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LED signs for the mall media display

How electronic LED signage was integrated into the mall's architectural design to engage shoppers?

“In a simple, less-competitive time,” Ryan said, “the courtyard LED signage would have been a collection of typical banners, fixed sculptures or classical artwork. Given the shopping center's name as the Mall at Millenia, we were looking for some sign concepts that would act as a bridge between the mall's daily presence and a connection to the current times.”

“To match the mall's identity as a high-end fashion center, signs convey a high-tech look and, simultaneously, link shoppers with the worlds of haute couture and pret-a-porter, or ready to wear. To meet this challenge,” Ryan said, “we needed a communication system that was constantly informative, educational, culturally driven and also tapped into the fashion world.” Video filled the bill.

“Once we decided that, it became a matter of selecting the proper video system to fit into the mall's Grand Court courtyard. To emphasize LEDhenge's display effectiveness, each LED screen curves inwards as if it were a dome's gore segment, similar to the effects of a segmented IMAX movie dome”.

The Grand Court video-display system offers dramatic, multiple presentation opportunities from a single image, simultaneously transmitted across the 12 screens to several groups of images that “play” back and forth between the different screens. The main viewing feature of the Grand Court and the mall, the LED video screens integrate signage that combines advertising, public announcements and mall promotions.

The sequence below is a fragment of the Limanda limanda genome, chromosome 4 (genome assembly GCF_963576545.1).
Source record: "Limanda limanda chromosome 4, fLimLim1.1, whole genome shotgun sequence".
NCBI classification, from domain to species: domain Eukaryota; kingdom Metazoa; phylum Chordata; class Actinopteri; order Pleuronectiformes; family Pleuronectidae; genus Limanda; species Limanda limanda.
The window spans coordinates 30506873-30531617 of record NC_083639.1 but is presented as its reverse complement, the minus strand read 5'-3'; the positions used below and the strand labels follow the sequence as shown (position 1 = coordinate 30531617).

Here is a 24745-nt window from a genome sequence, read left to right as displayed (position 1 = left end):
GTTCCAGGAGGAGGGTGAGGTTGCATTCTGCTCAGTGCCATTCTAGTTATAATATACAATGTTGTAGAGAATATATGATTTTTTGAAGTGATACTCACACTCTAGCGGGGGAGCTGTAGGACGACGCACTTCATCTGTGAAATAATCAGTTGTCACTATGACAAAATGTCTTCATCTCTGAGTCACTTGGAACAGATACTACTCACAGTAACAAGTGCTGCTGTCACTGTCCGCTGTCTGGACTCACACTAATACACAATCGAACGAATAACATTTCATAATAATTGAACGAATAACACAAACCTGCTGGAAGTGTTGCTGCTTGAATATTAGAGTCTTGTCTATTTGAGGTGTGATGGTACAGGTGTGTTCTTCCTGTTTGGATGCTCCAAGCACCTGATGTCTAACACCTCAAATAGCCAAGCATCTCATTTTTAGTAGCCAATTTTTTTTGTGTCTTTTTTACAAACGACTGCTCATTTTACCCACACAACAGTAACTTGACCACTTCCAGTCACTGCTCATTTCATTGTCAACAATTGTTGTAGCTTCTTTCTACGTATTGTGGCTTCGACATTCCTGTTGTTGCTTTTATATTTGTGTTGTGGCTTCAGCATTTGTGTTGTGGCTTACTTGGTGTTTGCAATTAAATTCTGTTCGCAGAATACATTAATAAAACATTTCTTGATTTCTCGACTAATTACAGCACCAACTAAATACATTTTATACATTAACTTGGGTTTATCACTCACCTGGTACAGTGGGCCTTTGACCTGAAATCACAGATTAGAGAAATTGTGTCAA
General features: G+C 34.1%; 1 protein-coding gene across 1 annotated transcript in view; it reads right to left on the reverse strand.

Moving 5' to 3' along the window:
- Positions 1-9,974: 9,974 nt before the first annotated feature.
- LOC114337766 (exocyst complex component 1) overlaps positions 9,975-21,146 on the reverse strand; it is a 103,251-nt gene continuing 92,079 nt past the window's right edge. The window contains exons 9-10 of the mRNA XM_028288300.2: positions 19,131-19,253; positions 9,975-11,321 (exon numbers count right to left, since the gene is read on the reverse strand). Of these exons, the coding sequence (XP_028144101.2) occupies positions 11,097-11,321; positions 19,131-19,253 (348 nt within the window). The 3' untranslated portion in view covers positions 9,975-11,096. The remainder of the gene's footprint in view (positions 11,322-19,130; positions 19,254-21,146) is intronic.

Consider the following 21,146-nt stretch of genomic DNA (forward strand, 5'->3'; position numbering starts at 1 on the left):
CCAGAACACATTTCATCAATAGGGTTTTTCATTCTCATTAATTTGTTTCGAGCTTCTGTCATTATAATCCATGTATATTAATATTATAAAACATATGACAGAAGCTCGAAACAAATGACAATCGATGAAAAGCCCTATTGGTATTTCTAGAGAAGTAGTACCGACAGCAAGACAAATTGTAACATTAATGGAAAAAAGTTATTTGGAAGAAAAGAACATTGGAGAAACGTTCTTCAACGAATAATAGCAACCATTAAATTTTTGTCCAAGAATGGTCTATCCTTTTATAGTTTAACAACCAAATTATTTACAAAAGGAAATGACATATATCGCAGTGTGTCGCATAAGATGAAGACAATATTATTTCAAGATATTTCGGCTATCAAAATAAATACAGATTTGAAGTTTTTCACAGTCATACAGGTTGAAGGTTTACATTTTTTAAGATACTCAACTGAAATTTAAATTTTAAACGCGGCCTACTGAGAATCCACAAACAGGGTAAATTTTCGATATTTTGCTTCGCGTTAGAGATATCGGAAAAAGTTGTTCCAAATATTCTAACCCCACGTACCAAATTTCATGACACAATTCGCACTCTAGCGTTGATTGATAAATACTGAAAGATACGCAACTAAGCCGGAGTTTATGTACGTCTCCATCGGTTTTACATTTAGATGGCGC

JPRA Architect, Senior Associate and Designer Greg Tysowski observed that many design factors impinged on the final LED selection. “In considering what type of video display to use, all the various existing video display formats were reviewed, including large-format cathode ray tubes [CRTs], video-projection, LEDs and plasma-screen technologies.”

“Our biggest concern regarding the video display,” Tysowski explained, “was ambient daylight coming in from the massive overhead skylights. The viewing system had to work during the day [the most difficult lighting conditions] and at night [evening skies make for easier viewing]. We finally selected LED video displays because of their dominant brightness in daylight, as well as their other added features of full color and high resolution.” The LED screens' curved shape gave them more of a sculptural presence and fit within the overall courtyard circular of the Grand Court.

“Essentially, the Mall at Millenia wanted a video display that was also a piece of art, and we were able to do that.” said Mike Myers, Daktronics' project manager. “With the uplifted screens and their curved effect, the mall's LED screens act as a window into space. People view the screens as if they were looking up into another dimension of the Grand Court.”

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